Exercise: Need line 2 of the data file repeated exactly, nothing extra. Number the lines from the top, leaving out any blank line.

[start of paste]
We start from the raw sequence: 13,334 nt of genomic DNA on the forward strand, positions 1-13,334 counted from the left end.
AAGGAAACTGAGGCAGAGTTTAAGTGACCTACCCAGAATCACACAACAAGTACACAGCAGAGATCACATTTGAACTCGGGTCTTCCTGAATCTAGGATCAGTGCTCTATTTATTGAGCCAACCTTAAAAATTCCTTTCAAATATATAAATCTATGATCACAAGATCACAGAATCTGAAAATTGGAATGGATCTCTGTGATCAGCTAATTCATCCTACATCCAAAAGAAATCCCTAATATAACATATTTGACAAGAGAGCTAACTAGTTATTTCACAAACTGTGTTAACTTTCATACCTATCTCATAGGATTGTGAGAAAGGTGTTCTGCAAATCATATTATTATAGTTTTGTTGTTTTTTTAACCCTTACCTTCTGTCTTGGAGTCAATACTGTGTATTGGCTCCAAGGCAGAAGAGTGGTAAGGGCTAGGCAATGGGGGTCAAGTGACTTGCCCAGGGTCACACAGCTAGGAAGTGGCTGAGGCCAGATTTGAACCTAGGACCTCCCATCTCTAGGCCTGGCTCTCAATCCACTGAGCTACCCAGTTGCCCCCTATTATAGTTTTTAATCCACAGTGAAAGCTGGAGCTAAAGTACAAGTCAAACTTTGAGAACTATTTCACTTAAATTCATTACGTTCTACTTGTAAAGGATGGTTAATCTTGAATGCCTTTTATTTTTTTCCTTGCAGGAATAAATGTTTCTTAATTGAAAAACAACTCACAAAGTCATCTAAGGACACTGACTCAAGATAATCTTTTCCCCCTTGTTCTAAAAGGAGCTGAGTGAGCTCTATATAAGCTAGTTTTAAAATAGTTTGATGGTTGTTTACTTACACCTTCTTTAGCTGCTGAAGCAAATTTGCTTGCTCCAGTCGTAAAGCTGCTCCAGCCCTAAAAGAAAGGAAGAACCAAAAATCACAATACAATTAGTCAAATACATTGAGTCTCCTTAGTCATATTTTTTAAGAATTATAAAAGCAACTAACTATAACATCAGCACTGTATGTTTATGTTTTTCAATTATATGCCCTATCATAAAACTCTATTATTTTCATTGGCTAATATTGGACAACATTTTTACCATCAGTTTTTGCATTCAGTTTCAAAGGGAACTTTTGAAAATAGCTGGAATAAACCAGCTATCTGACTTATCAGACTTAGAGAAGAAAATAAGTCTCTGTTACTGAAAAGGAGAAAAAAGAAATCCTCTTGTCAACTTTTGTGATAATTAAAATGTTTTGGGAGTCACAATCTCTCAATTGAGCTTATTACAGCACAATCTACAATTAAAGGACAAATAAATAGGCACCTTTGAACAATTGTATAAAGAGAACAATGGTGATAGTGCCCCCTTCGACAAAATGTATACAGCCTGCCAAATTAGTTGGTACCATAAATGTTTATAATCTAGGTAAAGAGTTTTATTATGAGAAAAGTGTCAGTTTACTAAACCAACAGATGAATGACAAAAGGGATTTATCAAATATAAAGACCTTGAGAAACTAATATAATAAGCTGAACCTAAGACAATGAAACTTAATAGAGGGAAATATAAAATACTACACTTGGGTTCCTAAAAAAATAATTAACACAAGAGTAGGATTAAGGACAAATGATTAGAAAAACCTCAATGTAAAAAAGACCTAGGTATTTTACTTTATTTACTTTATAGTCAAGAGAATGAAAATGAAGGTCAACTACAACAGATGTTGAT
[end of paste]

AAGGAAACTGAGGCAGAGTTTAAGTGACCTACCCAGAATCACACAACAAGTACACAGCAGAGATCACATTTGAACTCGGGTCTTCCTGAATCTAGGATCAGTGCTCTATTTATTGAGCCAACCTTAAAAATTCCTTTCAAATATATAAATCTATGATCACAAGATCACAGAATCTGAAAATTGGAATGGATCTCTGTGATCAGCTAATTCATCCTACATCCAAAAGAAATCCCTAATATAACATATTTGACAAGAGAGCTAACTAGTTATTTCACAAACTGTGTTAACTTTCATACCTATCTCATAGGATTGTGAGAAAGGTGTTCTGCAAATCATATTATTATAGTTTTGTTGTTTTTTTAACCCTTACCTTCTGTCTTGGAGTCAATACTGTGTATTGGCTCCAAGGCAGAAGAGTGGTAAGGGCTAGGCAATGGGGGTCAAGTGACTTGCCCAGGGTCACACAGCTAGGAAGTGGCTGAGGCCAGATTTGAACCTAGGACCTCCCATCTCTAGGCCTGGCTCTCAATCCACTGAGCTACCCAGTTGCCCCCTATTATAGTTTTTAATCCACAGTGAAAGCTGGAGCTAAAGTACAAGTCAAACTTTGAGAACTATTTCACTTAAATTCATTACGTTCTACTTGTAAAGGATGGTTAATCTTGAATGCCTTTTATTTTTTTCCTTGCAGGAATAAATGTTTCTTAATTGAAAAACAACTCACAAAGTCATCTAAGGACACTGACTCAAGATAATCTTTTCCCCCTTGTTCTAAAAGGAGCTGAGTGAGCTCTATATAAGCTAGTTTTAAAATAGTTTGATGGTTGTTTACTTACACCTTCTTTAGCTGCTGAAGCAAATTTGCTTGCTCCAGTCGTAAAGCTGCTCCAGCCCTAAAAGAAAGGAAGAACCAAAAATCACAATACAATTAGTCAAATACATTGAGTCTCCTTAGTCATATTTTTTAAGAATTATAAAAGCAACTAACTATAACATCAGCACTGTATGTTTATGTTTTTCAATTATATGCCCTATCATAAAACTCTATTATTTTCATTGGCTAATATTGGACAACATTTTTACCATCAGTTTTTGCATTCAGTTTCAAAGGGAACTTTTGAAAATAGCTGGAATAAACCAGCTATCTGACTTATCAGACTTAGAGAAGAAAATAAGTCTCTGTTACTGAAAAGGAGAAAAAAGAAATCCTCTTGTCAACTTTTGTGATAATTAAAATGTTTTGGGAGTCACAATCTCTCAATTGAGCTTATTACAGCACAATCTACAATTAAAGGACAAATAAATAGGCACCTTTGAACAATTGTATAAAGAGAACAATGGTGATAGTGCCCCCTTCGACAAAATGTATACAGCCTGCCAAATTAGTTGGTACCATAAATGTTTATAATCTAGGTAAAGAGTTTTATTATGAGAAAAGTGTCAGTTTACTAAACCAACAGATGAATGACAAAAGGGATTTATCAAATATAAAGACCTTGAGAAACTAATATAATAAGCTGAACCTAAGACAATGAAACTTAATAGAGGGAAATATAAAATACTACACTTGGGTTCCTAAAAAAATAATTAACACAAGAGTAGGATTAAGGACAAATGATTAGAAAAACCTCAATGTAAAAAAGACCTAGGTATTTTACTTTATTTACTTTATAGTCAAGAGAATGAAAATGAAGGTCAACTACAACAGATGTTGAT